Innovation in Publishing
Nisha Doshi, Digital Development Publisher
Chris Fell, Digital Strategy and Partnerships Director
Why do we need to innovate?
The publishing industry is going through a period of considerable change and experimentation; although Cambridge University Press has over 400 years’ experience and success in academic publishing, we can’t rest on our laurels and we need to keep thinking about ways to do things better. As a not-for-profit university press, we operate alongside both large, long-established and resource-rich commercial publishers and new, nimble and disruptive entrants to the industry – it’s important for us to innovate to remain competitive in this landscape, while also remaining true to our historical strengths and values. Most importantly, though, we need to provide an excellent service to our customers, whether they are authors, editors, librarians, readers or publishing partners. It’s becoming increasingly acknowledged in the academic publishing industry that our users have frustrations with some parts of the publishing process, for example author submission of manuscripts, speed of peer review and models for accessing academic books and journals, and so we need to think about new ways of doing things to improve the service we provide. Ultimately everything we do is about producing the best learning and research materials and supporting our customers with continually improved content and experiences.
What do we at Cambridge University Press mean by innovation?
Innovation is often thought about in the context of technology and the two of us both work in digital publishing, so our own focus tends to be on digital innovations. But for us at Cambridge University Press, innovation can and should be any way of doing things differently to increase revenue, or improve efficiency, or reach new markets, or provide a better service or product for our customers.
Innovation can be categorised according to Naggi and Tuff’s innovation ambition metrix as Core, which is about improving processes and products for existing customers and users, Adjacent where the aim is to reach into new areas within the same broad terms of business reference and Transformational or Breakthrough which are self-explanatory terms. The Press tries to look at all of these, bringing our core capabilities forward as quickly as possible but also looking at more radical change. The emergence of digital publishing in the print world has resulted in recognisable activity in all these categories from the evolution of standard practices, which have made great strides but still have anchors in print processes, through Open Access to experiments in areas such as overlay journals, preprint servers and scholarly collaboration networks.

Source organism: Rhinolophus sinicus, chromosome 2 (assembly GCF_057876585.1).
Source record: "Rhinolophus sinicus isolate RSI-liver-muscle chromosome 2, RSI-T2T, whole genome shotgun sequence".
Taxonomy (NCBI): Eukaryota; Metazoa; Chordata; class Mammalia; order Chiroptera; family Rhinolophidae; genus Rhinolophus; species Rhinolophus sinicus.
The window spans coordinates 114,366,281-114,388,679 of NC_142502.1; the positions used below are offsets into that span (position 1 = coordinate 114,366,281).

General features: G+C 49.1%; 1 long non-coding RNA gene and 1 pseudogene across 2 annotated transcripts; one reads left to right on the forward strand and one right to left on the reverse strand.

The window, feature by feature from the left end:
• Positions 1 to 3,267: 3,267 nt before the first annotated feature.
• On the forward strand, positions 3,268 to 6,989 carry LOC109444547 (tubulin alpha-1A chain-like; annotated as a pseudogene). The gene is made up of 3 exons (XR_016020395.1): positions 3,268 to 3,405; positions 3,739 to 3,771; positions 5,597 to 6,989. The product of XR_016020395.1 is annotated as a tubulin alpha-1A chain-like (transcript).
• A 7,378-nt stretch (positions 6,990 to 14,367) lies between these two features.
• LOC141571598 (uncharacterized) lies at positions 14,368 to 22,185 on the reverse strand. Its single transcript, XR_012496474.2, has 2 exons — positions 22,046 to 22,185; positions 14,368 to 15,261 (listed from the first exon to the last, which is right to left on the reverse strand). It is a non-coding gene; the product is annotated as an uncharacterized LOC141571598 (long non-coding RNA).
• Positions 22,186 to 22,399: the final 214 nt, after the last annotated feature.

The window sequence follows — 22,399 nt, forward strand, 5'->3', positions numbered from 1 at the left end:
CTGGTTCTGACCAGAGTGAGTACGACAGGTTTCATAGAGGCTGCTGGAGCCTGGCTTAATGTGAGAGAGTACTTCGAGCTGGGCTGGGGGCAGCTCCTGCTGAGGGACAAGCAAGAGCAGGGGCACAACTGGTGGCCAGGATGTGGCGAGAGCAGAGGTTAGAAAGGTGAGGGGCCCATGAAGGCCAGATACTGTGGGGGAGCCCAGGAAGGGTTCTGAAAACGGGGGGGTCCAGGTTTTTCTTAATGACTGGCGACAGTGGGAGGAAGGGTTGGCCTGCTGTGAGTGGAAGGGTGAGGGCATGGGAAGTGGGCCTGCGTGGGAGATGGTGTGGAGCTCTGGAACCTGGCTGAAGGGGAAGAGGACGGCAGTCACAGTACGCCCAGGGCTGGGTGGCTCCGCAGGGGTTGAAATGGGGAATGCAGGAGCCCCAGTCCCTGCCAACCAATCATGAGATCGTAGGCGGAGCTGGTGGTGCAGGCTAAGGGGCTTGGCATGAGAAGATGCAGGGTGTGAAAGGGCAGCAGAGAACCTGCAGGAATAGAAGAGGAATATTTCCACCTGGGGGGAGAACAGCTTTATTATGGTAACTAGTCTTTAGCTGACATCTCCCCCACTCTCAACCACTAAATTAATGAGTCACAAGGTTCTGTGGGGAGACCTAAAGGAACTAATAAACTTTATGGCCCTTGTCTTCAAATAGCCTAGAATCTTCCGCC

What are we currently doing?
Looking at how to manage specific innovation alongside the rapid change of our business; balancing cross-platform and portfolio benefits with individual product, persona and partner needs; deciding what we are going to do (and what we are not); reviewing our strategic framework to help validate new proposals and focus our efforts; clarifying the roles and processes needed to support all this change.
Part of Nisha’s job is to gather digital publishing requirements from colleagues across our academic publishing business and make recommendations for how we take these forward – this can vary from proposals for new subject-specific digital products to meet the needs of a particular market, to scalable features for our book and journals online platform, to opportunities for partnerships with 3rd party tools and service providers.
We are both part of a digital tools, services and innovations group which meets monthly to review the increasingly complex landscape of 3rd party tools and services, and evaluate potential pilots and partnerships in the context of our business needs. Most recently we announced a pilot with Overleaf, an online tool which streamlines the process for authors to write, collaborate and submit scholarly articles. We’re also experimenting with ways to publish dynamic and regularly updated online content, particularly for our clinical and professional readers – moving away from static edition cycles that typically characterise book publishing.
Again though, innovation isn’t just about digital publishing. Colleagues throughout the company are innovating, whether that’s new production workflows, new sales modules or content that takes a novel approach to a topic. We are also experimenting with new formats, for example Elements – a hybrid approach that offers the best of both books and journal publishing.